Just a quick note on scones, my friends…
First off, scones are delightful. They are a staple in brunch menu items, don’t require outrageous prep work, and taste great fresh out of the oven or cooled (but let’s be real… warm scones are the beez kneez)! If you want to know the secret to scones, or any baking trick for that matter, chances are it involves the use of butter; in the case of scones, the secret is COLD butter.
Perhaps my FAVORITE thing about scones isn’t that they go well with homemade lemon curd or blackberry jam, no, it is that the ingredients call for COLD butter. I know, I know… that may not sound all that spectacular, but when you bake as often as I do you learn to pay attention to prep work and ingredients that require special attention. Throughout my baking career, I’ve noticed most recipes require softened butter; I can’t tell you how many times I’ve wanted to make a simple batch of cookies, only to be faced with the inevitable “butter-thawing dilemma”… do I wait and let the butter thaw naturally? That could take HOURS… a cookie craving waits for no man!! OR, do I use the microwave and risk partial melting of said butter… possibly compromising the structural integrity of the ENTIRE batch of cookies! You think you had it bad? Baker dilemmas are the WORST, amIright?!
Cut that Butter
I digress… where was I? Oh, yes… cold butter! My point is that scones get their unique texture by cutting this COLD butter into the dry ingredients.
There are different techniques in cutting butter, some prefer a pastry cutter or fork; when it comes to making scones, I prefer to use my hands. The goal is to work the ingredients between your fingers till they resemble a corn meal-like texture. If you’re a little lost on the action step of cutting butter using your fingers, pretend like you are rubbing sand between your fingers, this is also the universal sign for money. See the difference in the pictures below… some large clumps are fine (this will add to the flakiness of the scones).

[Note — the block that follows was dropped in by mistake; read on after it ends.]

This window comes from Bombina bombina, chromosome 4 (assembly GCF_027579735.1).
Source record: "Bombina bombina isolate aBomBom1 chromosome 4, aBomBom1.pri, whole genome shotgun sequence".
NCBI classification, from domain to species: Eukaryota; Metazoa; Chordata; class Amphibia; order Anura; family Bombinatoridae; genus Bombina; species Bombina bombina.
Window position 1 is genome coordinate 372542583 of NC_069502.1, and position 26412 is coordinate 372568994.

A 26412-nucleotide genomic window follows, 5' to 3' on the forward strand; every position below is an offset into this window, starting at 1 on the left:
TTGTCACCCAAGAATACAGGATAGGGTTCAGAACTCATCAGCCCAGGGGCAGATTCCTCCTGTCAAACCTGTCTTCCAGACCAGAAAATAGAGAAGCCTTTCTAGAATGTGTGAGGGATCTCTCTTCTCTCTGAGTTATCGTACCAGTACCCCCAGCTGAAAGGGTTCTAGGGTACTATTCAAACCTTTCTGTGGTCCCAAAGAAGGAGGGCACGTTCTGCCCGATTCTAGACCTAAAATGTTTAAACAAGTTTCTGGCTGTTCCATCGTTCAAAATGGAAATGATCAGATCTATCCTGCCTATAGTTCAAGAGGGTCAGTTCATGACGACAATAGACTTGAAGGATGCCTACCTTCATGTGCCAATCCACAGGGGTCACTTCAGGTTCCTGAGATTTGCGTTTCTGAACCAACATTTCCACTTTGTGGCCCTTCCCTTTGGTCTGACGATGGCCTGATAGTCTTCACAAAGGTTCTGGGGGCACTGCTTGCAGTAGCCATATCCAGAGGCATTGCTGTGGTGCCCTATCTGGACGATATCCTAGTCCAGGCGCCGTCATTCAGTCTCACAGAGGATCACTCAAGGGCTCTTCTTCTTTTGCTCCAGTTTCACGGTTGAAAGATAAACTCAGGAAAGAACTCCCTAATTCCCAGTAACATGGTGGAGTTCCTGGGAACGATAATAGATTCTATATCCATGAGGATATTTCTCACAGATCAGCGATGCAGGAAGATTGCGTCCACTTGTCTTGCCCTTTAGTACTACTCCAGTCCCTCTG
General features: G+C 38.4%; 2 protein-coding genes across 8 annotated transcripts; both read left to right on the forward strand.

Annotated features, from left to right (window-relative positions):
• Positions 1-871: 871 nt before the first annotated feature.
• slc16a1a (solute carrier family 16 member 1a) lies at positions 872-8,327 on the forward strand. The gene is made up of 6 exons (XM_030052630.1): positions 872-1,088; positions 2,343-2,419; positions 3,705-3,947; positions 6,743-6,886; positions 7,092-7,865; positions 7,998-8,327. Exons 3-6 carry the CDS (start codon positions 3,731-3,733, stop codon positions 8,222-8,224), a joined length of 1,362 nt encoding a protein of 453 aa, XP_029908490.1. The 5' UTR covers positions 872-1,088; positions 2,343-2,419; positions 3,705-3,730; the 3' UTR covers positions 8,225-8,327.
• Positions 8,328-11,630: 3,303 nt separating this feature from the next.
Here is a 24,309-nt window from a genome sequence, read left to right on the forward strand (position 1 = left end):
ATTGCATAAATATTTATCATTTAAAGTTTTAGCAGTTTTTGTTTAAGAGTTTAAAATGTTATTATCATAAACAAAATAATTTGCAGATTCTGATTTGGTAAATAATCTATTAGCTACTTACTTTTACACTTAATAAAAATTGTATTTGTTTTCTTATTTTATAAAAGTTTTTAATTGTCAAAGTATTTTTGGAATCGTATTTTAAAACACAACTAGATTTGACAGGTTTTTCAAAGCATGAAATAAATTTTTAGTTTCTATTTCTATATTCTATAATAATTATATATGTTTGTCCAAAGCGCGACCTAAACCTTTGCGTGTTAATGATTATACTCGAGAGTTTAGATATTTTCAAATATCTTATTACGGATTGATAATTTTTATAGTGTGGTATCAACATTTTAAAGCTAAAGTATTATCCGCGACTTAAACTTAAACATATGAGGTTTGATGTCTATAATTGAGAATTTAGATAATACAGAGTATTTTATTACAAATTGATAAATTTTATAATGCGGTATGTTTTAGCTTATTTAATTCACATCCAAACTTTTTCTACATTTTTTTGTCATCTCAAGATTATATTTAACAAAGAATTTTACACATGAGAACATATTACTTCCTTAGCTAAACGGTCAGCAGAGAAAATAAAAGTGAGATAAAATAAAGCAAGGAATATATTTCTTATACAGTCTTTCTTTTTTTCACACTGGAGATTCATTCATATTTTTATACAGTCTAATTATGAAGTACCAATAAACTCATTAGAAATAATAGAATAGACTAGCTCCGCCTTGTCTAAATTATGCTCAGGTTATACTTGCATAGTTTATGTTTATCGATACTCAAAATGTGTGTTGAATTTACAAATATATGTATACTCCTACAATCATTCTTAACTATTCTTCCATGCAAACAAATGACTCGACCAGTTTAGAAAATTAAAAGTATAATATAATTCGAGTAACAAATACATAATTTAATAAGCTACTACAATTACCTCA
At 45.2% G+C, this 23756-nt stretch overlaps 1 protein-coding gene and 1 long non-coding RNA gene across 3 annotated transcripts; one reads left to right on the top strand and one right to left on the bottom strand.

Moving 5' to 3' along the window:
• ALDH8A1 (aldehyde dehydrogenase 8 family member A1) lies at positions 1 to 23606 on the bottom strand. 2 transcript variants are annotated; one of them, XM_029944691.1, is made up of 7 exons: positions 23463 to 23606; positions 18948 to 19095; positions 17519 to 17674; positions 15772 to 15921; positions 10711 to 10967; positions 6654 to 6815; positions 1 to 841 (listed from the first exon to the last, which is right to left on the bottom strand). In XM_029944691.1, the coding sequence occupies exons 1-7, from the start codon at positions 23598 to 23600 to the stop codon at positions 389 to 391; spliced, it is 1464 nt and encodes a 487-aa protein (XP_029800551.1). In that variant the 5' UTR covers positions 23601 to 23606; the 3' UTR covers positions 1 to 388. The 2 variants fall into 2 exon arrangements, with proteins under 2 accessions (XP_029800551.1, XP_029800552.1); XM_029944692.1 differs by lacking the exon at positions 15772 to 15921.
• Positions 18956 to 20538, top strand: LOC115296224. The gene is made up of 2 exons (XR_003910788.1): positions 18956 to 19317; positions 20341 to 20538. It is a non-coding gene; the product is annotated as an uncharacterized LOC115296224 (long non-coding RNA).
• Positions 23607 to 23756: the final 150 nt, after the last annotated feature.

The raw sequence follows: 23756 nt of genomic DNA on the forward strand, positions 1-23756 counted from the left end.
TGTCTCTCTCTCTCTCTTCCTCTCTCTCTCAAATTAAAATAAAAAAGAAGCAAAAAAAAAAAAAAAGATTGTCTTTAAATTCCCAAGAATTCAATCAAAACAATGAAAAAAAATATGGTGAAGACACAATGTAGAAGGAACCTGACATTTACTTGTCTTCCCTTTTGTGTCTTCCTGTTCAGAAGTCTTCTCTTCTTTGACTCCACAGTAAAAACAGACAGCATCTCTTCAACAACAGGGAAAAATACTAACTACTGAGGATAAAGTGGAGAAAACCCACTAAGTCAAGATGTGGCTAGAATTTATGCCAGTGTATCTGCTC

The Home Stretch
Once you’ve cut the butter (not to be confused with cutting the cheese), you’re pretty much done with all the difficult steps; all that’s left is to add your wet ingredients, then fold in the fruit.
Roll out your scones on a lightly floured surface to a generous ½ inch thickness and use a pizza slicer to cut your scones to whatever size/shape you’d like. (Note that smaller scones will inevitably cook faster.)
Baking and Frosting
Don’t over bake your scones! Remember that each oven is different, so what works well in my oven does not necessarily mean it will work wonders in yours. The key here is to bake these till they have a golden brown coloring. (I always check for this color on the bottom of the scones; I think it is most accurate.) Once your scones are out of the oven, let them sit on the cookie sheet for a minute or so, then transfer to a wire rack to cool.
Drizzle frosting once the scones are slightly cooled. (If the scones are too hot, the frosting will melt too much… you don’t want that!) Now, for the most challenging step – using self restraint as you try to eat only one while the aroma of these delicious peach scones fills your household.
Happy Brunching… and Happy Baking!